Assigned to covertly observe and, if necessary, violently protect air travelers on flights which include passengers on a TSA terrorist watch list or on routes that are considered to have a higher probability of coming under attack in a terrorist action, federal air marshals have been a fixture on many flights since the September 11th attacks of 2001. That we seldom hear about the work that air marshals do is a very good thing. It means that we’re safe as we travel and that they’re very good at keeping a low profile as part of doing their job. It’s a gig that anyone should be proud to do. However, the pride that comes with quietly and professionally protecting folks may be in for a bit of tarnish thanks to a disturbing new program launched by the TSA called Quiet Skies.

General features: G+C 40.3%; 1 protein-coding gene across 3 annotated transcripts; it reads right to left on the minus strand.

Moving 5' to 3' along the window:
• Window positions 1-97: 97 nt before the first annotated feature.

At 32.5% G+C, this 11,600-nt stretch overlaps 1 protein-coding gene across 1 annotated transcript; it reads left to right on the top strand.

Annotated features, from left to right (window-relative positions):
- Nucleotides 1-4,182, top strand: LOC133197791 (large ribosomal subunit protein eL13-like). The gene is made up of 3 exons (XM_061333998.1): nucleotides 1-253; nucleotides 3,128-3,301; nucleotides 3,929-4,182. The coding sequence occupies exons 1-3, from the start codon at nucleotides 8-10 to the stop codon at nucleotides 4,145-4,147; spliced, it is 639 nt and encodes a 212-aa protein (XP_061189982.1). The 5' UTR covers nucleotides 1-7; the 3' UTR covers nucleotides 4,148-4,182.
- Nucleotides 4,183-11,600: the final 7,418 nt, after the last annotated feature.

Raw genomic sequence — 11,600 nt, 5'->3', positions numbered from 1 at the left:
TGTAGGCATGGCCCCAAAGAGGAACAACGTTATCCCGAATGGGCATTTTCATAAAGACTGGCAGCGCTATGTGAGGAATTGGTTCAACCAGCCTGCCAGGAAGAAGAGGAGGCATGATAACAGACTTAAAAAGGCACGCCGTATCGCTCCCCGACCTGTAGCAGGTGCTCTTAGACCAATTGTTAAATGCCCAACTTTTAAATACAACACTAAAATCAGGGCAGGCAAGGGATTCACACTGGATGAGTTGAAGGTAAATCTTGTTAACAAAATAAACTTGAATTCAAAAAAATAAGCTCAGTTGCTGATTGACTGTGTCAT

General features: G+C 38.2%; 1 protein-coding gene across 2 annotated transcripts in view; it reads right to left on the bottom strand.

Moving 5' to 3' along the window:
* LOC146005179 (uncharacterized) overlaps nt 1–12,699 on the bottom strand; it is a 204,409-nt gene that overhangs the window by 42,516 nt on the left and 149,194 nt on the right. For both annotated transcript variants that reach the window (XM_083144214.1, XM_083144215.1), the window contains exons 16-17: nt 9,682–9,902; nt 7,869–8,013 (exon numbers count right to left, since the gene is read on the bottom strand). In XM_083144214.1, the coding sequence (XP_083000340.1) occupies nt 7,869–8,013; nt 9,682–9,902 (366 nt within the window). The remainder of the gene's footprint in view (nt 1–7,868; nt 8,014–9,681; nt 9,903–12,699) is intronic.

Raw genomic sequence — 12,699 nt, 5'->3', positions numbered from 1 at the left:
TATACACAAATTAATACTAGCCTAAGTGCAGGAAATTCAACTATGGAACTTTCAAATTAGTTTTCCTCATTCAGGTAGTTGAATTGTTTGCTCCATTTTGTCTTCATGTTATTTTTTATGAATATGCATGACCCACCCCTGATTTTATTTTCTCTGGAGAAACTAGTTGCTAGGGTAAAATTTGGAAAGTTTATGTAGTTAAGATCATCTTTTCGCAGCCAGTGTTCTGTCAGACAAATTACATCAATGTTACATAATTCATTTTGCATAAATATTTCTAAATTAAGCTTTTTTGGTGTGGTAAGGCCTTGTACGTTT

As part of Quiet Skies, air marshals are being asked to step off of the flights that they’ve been assigned to protect to undertake a new detail: gathering intelligence on civilians who aren’t on a terrorist watchlist – regular folks like you and me. Unlike ICE, which giddily has accepted a larger number of troubling new powers and responsibilities from the federal government, the air marshals are voicing their concern with the new marching orders being given to them.
From The Boston Globe:
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Since this initiative launched in March, dozens of air marshals have raised concerns about the Quiet Skies program with senior officials and colleagues, sought legal counsel, and expressed misgivings about the surveillance program, according to interviews and documents reviewed by the Globe.